25 Jul 2019   |   News

Global Innovation Index 2019

Switzerland, Sweden, U.S., Netherlands, U.K. top the league, but trade protectionism poses risks for future innovation

Switzerland is the world’s most innovative country followed by Sweden, the US, the Netherlands and the UK, while regional leaders India, South Africa, Chile, Israel and Singapore, with China, Viet Nam and Rwanda top their income groups, according to the 2019 edition of the Global Innovation Index (GII).   

The GII 2019 ranks 129 economies based on 80 indicators, from traditional measurements like research and development investments and international patent and trademark applications to newer indicators including mobile-phone app creation and high-tech exports.

The GII 2019 also looks at the economic context: Despite signs of slowing economic growth, innovation continues to blossom, particularly in Asia, but pressures are looming from trade disruptions and protectionism. Sound government planning for innovation is critical for success, the report shows.

“The GII shows us that countries that prioritise innovation in their policies have seen significant increases in their rankings,” said WIPO Director General Francis Gurry. “The rise in the GII, by economic powerhouses like China and India, have transformed the geography of innovation and this reflects deliberate policy action to promote innovation.”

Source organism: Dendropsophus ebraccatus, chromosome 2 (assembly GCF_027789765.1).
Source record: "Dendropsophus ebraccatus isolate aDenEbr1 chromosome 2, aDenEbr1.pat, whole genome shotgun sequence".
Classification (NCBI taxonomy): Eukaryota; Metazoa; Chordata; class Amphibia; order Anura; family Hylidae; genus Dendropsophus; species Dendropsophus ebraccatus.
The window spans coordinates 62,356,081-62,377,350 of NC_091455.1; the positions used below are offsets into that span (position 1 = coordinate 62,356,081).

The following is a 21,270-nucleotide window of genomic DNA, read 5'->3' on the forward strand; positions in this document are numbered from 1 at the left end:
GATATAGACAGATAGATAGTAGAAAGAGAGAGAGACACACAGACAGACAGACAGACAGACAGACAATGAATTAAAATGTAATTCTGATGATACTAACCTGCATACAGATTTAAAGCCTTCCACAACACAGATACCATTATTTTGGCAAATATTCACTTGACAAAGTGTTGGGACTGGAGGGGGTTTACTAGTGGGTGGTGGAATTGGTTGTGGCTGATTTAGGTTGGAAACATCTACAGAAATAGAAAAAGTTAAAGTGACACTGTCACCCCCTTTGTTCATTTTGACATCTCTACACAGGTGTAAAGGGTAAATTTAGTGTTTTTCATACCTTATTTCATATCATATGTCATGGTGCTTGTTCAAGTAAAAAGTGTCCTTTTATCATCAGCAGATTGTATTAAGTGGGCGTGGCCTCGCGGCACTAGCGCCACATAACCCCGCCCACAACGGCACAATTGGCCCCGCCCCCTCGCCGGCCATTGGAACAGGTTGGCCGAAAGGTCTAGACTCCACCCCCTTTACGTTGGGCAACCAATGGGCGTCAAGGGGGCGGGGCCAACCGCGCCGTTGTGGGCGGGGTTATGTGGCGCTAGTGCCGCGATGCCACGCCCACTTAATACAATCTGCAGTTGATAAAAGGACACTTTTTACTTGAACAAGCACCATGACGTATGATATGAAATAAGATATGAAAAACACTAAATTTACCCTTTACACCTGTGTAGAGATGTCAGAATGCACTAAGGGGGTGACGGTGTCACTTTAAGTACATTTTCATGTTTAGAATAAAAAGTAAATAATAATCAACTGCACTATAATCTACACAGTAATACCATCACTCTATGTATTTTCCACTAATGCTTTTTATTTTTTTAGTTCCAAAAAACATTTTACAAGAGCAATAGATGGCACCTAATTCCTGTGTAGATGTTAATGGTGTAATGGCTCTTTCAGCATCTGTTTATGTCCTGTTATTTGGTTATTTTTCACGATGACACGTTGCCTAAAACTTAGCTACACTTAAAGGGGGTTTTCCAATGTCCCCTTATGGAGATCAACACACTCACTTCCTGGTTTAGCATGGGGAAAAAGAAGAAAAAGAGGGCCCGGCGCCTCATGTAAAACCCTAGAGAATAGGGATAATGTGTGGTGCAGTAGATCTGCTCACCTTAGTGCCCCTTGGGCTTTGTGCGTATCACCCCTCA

Top 20 in Global Ranking

  1. Switzerland (Number 1 in 2018)
  2. Sweden (3)
  3. US (6)
  4. Netherlands (2)
  5. UK (4)
  6. Finland (7)
  7. Denmark (8)
  8. Singapore (5)
  9. Germany (9)
  10. Israel (11)
  11. Korea, Republic of (12)
  12. Ireland (10)
  13. Hong Kong (China) (14)
  14. China (17)
  15. Japan (13)
  16. France (16)
  17. Canada (18)
  18. Luxemburg (15)
  19. Norway (19)
  20. Iceland (23)

Key Findings

  • The global landscape of science, innovation, and technology has undergone important shifts over the last decades. Middle-income economies, especially in Asia, are increasingly contributing to global research and development and international patenting;
  • Public R&D expenditures – particularly in some high-income economies – are growing slowly or not at all. This raises concerns given the public sector’s central role in funding basic R&D;
  • Increased protectionism poses risks. If left uncontained, it will lead to a slowdown of growth in innovation productivity and diffusion across the globe;
  • Innovation inputs and outputs are still concentrated in very few economies. Divides also persist in how effectively economies obtain return on their innovation investments. Some economies achieve more with less;
  • Most top science and technology clusters are in the US, China, and Germany, while Brazil, India, Iran, the Russian Federation, and Turkey also feature in the top 100 list. The top five clusters: Tokyo-Yokohama (Japan); Shenzhen-Hong Kong, China (China); Seoul (Republic of Korea); Beijing (China); San Jose-San Francisco (US).

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